What are your thoughts on this? Stevivor showed a tweet of someone who replied to the Twitter account saying, “this will make me pass this game”. Do you think that EA have already lost some sales because of this announcement, or is this just a knee-jerk reaction that they’ll be able to control? Do you think they anticipated some gamers would act like this?
Andy: I don’t think we are at the point where they are losing sales. We are early in the game of releasing a game. I may be wrong in my assumption, but the only ones that are paying attention right now are the big Need for Speed fans. Since there wasn’t a NFS last year, fans are chomping at the bit to get back into the game. Add to that it is going back to its roots and I think it will be hard for fans not to get it. That’s pretty much par for the course though with gamers, something changes – we throw a fit about it – then when push comes to shove we get it anyway. It’s the same logic on why developers keep making season passes, overpriced DLC and micro-transactions. Who buys the majority of that stuff? Those who really like the game/series. Sure there is a group that complains about it, but at the end of the day it sells, otherwise the developer wouldn’t make it. So, I don’t see them losing sales over it, yet.
You raise an interesting idea of saying something like that to get people to essentially pay attention. I’m not sure though if this is the best way to bring about that attention. In my opinion releasing the teaser trailer that they did, then simply saying “Find out more at E3” would have been just as effective. There is no need to create discontent among those fans that really want the game and want to support the franchise. I understand the whole adage of “no news is bad news” and if you can get people talking about your game that’s all that matters, but it’s something I never understood.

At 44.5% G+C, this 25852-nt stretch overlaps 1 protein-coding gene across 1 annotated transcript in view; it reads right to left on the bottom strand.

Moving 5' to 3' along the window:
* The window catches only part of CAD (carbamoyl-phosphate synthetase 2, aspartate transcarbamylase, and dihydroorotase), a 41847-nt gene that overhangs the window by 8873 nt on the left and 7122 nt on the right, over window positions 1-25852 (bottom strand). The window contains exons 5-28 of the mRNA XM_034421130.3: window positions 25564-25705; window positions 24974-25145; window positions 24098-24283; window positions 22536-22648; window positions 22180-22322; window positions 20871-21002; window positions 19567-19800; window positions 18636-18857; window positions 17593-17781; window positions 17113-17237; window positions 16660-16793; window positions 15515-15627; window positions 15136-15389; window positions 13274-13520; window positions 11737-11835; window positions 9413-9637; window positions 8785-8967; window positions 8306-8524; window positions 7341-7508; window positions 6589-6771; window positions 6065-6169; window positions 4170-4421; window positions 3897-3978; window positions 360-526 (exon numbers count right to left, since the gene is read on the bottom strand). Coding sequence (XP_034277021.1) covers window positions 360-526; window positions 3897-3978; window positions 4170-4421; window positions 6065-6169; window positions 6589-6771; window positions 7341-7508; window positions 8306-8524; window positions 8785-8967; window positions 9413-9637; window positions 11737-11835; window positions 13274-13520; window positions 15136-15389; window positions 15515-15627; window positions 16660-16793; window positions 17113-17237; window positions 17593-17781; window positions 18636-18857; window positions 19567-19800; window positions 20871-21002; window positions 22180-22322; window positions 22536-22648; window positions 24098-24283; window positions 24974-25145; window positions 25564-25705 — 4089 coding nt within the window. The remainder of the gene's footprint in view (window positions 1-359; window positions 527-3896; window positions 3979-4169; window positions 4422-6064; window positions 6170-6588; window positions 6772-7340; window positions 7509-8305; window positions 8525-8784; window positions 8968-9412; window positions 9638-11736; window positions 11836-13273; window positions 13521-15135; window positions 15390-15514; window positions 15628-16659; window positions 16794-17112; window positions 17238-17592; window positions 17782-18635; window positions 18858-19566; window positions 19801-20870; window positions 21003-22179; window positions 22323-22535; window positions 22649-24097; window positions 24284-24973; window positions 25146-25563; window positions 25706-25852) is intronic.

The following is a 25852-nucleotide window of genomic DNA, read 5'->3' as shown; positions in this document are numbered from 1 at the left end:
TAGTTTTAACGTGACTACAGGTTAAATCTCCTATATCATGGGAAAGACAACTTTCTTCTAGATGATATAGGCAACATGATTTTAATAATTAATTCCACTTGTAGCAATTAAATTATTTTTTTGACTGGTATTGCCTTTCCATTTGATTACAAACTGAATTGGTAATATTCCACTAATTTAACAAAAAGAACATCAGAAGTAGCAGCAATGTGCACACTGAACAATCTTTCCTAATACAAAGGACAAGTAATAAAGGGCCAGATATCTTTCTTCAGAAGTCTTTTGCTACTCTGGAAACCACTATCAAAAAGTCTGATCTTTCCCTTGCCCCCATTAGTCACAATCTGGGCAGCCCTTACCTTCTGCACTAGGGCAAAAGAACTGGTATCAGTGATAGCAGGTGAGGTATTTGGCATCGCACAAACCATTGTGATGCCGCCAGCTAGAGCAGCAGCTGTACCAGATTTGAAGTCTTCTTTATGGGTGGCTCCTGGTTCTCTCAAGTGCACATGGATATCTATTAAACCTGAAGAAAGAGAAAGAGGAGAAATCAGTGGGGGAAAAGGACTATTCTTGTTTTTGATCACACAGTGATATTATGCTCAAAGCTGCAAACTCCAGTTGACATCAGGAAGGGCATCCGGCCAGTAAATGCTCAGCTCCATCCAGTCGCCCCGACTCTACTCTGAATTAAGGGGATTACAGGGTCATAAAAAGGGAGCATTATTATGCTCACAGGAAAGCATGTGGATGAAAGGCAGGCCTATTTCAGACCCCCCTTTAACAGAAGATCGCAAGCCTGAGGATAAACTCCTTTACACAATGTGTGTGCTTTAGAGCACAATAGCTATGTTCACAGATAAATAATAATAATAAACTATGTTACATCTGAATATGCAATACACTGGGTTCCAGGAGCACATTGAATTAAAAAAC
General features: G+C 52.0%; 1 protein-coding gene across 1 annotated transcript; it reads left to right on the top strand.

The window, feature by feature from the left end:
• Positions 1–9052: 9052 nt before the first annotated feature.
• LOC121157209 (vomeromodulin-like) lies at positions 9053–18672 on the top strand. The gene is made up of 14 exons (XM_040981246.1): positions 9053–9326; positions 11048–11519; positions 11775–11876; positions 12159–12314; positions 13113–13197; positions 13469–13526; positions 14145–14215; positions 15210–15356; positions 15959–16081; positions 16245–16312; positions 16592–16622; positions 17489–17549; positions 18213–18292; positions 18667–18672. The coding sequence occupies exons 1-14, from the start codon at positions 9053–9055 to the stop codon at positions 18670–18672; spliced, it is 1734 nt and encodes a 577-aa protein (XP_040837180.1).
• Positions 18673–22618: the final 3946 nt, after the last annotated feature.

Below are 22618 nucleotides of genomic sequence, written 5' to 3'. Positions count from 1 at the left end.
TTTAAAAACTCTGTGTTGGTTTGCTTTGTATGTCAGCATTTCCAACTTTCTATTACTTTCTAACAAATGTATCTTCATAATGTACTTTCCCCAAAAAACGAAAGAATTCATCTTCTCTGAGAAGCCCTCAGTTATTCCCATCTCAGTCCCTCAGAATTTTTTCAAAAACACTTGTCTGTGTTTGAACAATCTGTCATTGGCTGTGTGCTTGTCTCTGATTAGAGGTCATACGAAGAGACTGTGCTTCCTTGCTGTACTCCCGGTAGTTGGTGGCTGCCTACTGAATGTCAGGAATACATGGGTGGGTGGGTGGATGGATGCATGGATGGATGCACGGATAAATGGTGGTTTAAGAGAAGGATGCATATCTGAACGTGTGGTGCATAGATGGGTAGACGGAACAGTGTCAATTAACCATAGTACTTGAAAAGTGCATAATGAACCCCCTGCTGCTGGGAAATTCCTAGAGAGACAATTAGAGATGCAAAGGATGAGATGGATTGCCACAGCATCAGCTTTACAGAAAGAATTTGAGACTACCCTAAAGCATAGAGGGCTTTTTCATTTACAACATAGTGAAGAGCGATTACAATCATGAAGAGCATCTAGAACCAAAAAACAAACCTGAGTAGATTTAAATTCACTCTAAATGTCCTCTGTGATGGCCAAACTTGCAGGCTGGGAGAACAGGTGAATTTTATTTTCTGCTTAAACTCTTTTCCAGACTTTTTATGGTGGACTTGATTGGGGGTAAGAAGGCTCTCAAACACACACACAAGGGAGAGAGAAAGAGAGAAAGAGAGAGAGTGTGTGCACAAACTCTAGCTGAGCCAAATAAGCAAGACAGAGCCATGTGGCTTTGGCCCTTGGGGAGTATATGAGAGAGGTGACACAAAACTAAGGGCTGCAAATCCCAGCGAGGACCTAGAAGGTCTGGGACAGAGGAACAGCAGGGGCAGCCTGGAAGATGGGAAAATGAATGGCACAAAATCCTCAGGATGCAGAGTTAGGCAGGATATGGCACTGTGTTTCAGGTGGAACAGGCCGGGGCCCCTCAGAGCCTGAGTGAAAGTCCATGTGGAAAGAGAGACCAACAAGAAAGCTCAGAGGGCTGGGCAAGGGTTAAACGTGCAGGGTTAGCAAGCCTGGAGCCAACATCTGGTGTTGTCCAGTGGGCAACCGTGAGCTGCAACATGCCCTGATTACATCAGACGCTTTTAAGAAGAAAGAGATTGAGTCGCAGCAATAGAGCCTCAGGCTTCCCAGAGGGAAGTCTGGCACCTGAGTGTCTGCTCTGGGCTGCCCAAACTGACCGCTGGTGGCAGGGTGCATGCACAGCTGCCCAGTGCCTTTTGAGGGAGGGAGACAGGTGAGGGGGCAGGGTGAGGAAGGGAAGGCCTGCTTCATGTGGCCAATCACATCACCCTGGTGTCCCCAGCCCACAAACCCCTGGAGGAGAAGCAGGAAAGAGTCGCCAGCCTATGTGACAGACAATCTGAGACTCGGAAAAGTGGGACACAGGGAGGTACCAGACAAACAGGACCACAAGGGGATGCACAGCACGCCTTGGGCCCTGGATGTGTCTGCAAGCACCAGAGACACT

Gamers are a fickle bunch, they will jump on anything in either direction. If a game is great, a trailer is good or something seems promising gamers will talk about it. Look at the Deus Ex Mankind Divided trailer or Witcher 3. If a game is bad or has questionable practices gamers will jump all over it. Why then willingly give those ardent fans of your game even a sliver of something that could be perceived as negative to run with? As I typed out my last response here, another thought popped into my head that I wanted to run past you. Could this be a case of them knowing this was going to be an issue with some gamers so they get it out there as soon as they can with the hopes that the outrage will die down before the game is released? It seems like that would be a risky strategy, but I think it’s something to consider. What do you think?
Nicholas: It makes sense. Like I mentioned earlier, the tweet that mentioned the always-online connection also mentioned that there was a good reason for its implementation – so EA must have known that it could have been taken negatively by some (which it did). This always-online theme has been a source of contention for a lot of gamers since the announcement of this generation to begin with, so I do believe the developers would have known that they needed to tread carefully or at least ensure the reasons behind it are good enough to risk the backlash. You know, it was announced last week and by the time E3 rolls around it would have been at least 2-3 weeks since the news was broken, that’s more than enough time for gamers to get angry and then eventually stop talking about it. It seems like a clever move by EA if this was their plan.